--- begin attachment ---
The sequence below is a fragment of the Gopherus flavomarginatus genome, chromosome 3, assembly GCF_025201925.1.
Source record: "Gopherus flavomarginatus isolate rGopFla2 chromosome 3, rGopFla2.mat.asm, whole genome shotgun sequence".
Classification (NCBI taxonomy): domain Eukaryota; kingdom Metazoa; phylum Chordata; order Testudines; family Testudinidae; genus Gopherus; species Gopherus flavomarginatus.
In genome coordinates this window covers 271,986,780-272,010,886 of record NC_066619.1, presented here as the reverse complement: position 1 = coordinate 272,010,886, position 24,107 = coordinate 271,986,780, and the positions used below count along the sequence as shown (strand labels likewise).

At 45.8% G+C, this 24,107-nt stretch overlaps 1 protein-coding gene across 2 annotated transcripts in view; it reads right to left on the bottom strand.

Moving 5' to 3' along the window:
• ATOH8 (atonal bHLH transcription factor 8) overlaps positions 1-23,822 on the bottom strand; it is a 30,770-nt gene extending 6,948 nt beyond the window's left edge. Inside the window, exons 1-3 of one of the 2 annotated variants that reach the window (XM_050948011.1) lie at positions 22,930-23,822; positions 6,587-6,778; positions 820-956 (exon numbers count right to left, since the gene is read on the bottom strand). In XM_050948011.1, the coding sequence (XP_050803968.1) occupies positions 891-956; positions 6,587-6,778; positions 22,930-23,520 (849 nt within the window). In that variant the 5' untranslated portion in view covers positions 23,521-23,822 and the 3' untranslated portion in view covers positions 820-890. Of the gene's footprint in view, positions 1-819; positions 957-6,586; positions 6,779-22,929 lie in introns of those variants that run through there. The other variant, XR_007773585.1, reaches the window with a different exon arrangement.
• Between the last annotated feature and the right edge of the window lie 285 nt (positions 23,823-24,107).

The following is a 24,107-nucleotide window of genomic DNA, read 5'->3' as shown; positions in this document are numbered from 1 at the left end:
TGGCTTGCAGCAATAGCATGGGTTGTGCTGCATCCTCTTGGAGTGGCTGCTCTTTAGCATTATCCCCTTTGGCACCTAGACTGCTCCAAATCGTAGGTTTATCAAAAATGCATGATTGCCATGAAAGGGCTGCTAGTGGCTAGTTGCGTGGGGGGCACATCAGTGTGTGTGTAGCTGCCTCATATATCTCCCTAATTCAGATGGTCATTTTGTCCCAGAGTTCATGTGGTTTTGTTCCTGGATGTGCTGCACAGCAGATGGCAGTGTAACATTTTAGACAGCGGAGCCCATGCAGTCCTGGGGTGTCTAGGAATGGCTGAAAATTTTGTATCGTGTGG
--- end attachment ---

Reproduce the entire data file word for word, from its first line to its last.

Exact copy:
The sequence below is a fragment of the Gopherus flavomarginatus genome, chromosome 3, assembly GCF_025201925.1.
Source record: "Gopherus flavomarginatus isolate rGopFla2 chromosome 3, rGopFla2.mat.asm, whole genome shotgun sequence".
Classification (NCBI taxonomy): domain Eukaryota; kingdom Metazoa; phylum Chordata; order Testudines; family Testudinidae; genus Gopherus; species Gopherus flavomarginatus.
In genome coordinates this window covers 271,986,780-272,010,886 of record NC_066619.1, presented here as the reverse complement: position 1 = coordinate 272,010,886, position 24,107 = coordinate 271,986,780, and the positions used below count along the sequence as shown (strand labels likewise).

At 45.8% G+C, this 24,107-nt stretch overlaps 1 protein-coding gene across 2 annotated transcripts in view; it reads right to left on the bottom strand.

Moving 5' to 3' along the window:
• ATOH8 (atonal bHLH transcription factor 8) overlaps positions 1-23,822 on the bottom strand; it is a 30,770-nt gene extending 6,948 nt beyond the window's left edge. Inside the window, exons 1-3 of one of the 2 annotated variants that reach the window (XM_050948011.1) lie at positions 22,930-23,822; positions 6,587-6,778; positions 820-956 (exon numbers count right to left, since the gene is read on the bottom strand). In XM_050948011.1, the coding sequence (XP_050803968.1) occupies positions 891-956; positions 6,587-6,778; positions 22,930-23,520 (849 nt within the window). In that variant the 5' untranslated portion in view covers positions 23,521-23,822 and the 3' untranslated portion in view covers positions 820-890. Of the gene's footprint in view, positions 1-819; positions 957-6,586; positions 6,779-22,929 lie in introns of those variants that run through there. The other variant, XR_007773585.1, reaches the window with a different exon arrangement.
• Between the last annotated feature and the right edge of the window lie 285 nt (positions 23,823-24,107).

The following is a 24,107-nucleotide window of genomic DNA, read 5'->3' as shown; positions in this document are numbered from 1 at the left end:
TGGCTTGCAGCAATAGCATGGGTTGTGCTGCATCCTCTTGGAGTGGCTGCTCTTTAGCATTATCCCCTTTGGCACCTAGACTGCTCCAAATCGTAGGTTTATCAAAAATGCATGATTGCCATGAAAGGGCTGCTAGTGGCTAGTTGCGTGGGGGGCACATCAGTGTGTGTGTAGCTGCCTCATATATCTCCCTAATTCAGATGGTCATTTTGTCCCAGAGTTCATGTGGTTTTGTTCCTGGATGTGCTGCACAGCAGATGGCAGTGTAACATTTTAGACAGCGGAGCCCATGCAGTCCTGGGGTGTCTAGGAATGGCTGAAAATTTTGTATCGTGTGG